Epoch Times Marks 10 Years in Canada

March 17, 2011 2:23 am Last Updated: October 1, 2015 5:20 pm
Recent copy of The Epoch Times Chinese edition. The paper celebrates its 10 year anniversary this year. (The Epoch Times)
Recent copy of The Epoch Times Chinese edition. The paper celebrates its 10 year anniversary this year. (The Epoch Times)

TORONTO—Two decades ago, the ruling communist party in China began to quietly exert a powerful influence over Chinese-language media abroad, including here in North America.

It began in earnest during the lead up to the British handover of Hong Kong to Chinese rule in 1997. Thousands had left the bustling island city for Canada and other countries, seeking the surety of freedom they’d grown accustomed to under the British. At the same time, a wave of Chinese immigrants began to go abroad, and Beijing saw the risk posed when large numbers of overseas Chinese with connections to the mainland became exposed to press that might be less kind to the communist regime.

This made Hong Kong-based Chinese newspapers like Ming Pao and Sing Tao targets for influence, explained Mei Duzhe in a 2001 report by the Washington, D.C.-based Jamestown Foundation titled “How China’s Government Is Attempting to Control Chinese Media in America.”

A combination of political and financial favours had won over the largest newspapers and shifted their coverage in a distinctly pro-Beijing direction, Mei said. By 2001, the influence was pervasive, and Chinese newspapers abroad regularly parroted the communist party line on sensitive issues like democracy, Tibet, and the regime itself.

“The dominant Chinese media vehicle in America is the newspaper,” Mei wrote. “Four major Chinese newspapers are found in the U.S.—World Journal, Sing Tao Daily, Ming Pao Daily News, and The China Press." (The first three are also distributed in Canada.)

“Of these four, three are either directly or indirectly controlled by the government of Mainland China, while the fourth (run out of Taiwan) has recently begun bowing to pressure from the Beijing government.”

It was in this environment of narrowing viewpoints that The Epoch Times came into being, first as a Chinese-language newspaper in the U.S., and then Canada. Founded by Chinese-Americans with a commitment to reporting important stories censored by the official and pro-Beijing press, the newspaper’s impact was quickly felt.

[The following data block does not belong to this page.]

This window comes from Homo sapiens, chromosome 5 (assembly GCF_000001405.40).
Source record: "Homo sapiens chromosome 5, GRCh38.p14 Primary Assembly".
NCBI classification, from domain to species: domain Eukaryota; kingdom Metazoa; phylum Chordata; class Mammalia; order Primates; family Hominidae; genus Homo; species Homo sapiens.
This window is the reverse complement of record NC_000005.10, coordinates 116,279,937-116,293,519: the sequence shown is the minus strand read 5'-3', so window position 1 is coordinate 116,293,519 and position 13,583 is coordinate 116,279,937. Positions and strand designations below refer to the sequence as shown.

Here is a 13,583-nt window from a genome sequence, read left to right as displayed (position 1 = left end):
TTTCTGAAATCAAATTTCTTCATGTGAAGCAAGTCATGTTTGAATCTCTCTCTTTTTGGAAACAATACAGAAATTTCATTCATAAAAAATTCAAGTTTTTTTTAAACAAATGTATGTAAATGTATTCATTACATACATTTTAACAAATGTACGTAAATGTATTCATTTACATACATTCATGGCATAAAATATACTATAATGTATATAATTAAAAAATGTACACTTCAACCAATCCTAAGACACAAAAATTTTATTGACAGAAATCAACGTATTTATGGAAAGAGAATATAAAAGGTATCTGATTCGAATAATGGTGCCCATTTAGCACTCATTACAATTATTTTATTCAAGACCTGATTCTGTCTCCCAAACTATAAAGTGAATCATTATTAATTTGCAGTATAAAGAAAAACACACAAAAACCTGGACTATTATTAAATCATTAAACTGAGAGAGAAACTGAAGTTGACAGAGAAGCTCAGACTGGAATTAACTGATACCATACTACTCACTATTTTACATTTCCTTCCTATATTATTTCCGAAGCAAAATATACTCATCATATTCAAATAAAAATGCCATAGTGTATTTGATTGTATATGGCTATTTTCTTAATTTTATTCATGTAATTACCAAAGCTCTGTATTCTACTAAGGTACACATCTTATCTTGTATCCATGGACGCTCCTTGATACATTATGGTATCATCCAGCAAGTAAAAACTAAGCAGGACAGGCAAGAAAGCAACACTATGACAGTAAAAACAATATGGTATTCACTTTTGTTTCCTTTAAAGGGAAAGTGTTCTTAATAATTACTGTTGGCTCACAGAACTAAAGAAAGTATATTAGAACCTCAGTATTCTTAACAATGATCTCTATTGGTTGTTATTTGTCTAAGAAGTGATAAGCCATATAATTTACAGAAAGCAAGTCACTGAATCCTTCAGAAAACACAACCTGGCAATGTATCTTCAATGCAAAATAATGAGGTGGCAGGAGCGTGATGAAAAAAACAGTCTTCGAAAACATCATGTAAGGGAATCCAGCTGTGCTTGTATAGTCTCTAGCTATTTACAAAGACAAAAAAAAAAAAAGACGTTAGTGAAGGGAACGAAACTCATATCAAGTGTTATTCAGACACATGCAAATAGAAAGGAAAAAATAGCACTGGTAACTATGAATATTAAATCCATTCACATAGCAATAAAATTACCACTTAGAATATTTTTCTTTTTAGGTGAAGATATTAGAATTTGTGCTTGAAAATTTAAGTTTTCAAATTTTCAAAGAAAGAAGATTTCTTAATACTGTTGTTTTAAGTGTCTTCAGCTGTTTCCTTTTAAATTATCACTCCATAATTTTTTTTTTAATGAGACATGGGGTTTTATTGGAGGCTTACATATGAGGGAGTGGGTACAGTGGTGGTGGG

In 2003, when the outbreak of the SARS virus began in China, The Epoch Times was first to break the story. It then stood alone as other Chinese newspapers repeated the regime’s official denials, even as the disease continued to spread. In the end, SARS infected people in 37 countries and killed 43 in Toronto.

By 2004, the Chinese Epoch Times had grown and was available on several continents, and nearly coast to coast in Canada. From there, the newspaper began to offer editions in other languages. The English edition in Canada you are reading now began in December 2004. A French Canadian edition was launched the following year.

Worldwide, The Epoch Times publishes in 12 languages in print (an additional five online) and in 33 countries. In the past year, our reporters around the globe have covered the riots in Greece, mudslides in Brazil, protests in Thailand, economic collapse in Ireland, and currently the earthquake in Japan. In Canada, we reported from Canada Hockey Place when Sidney Crosby scored his iconic gold-medal goal in overtime, and from inside the G20 in Toronto during last year’s high-profile summit.

Still, coverage of China remains a defining quality of the newspaper.

As crowds of Chinese were preparing to gather on Parliament Hill in Ottawa in June 2010 to cheer on visiting Chinese leader Hu Jintao, The Epoch Times obtained a recording taken inside the Chinese embassy that showed a high-ranking diplomat had ordered visiting Chinese students to come out in support of Hu, and “battle” with critics of the regime’s human rights record.

The Toronto Star called the reporting “hard hitting,” and Hu’s delegation demanded that our accredited reporter be excluded from the customary joint press conference. When the press gallery refused, the press conference was replaced with a photo-op.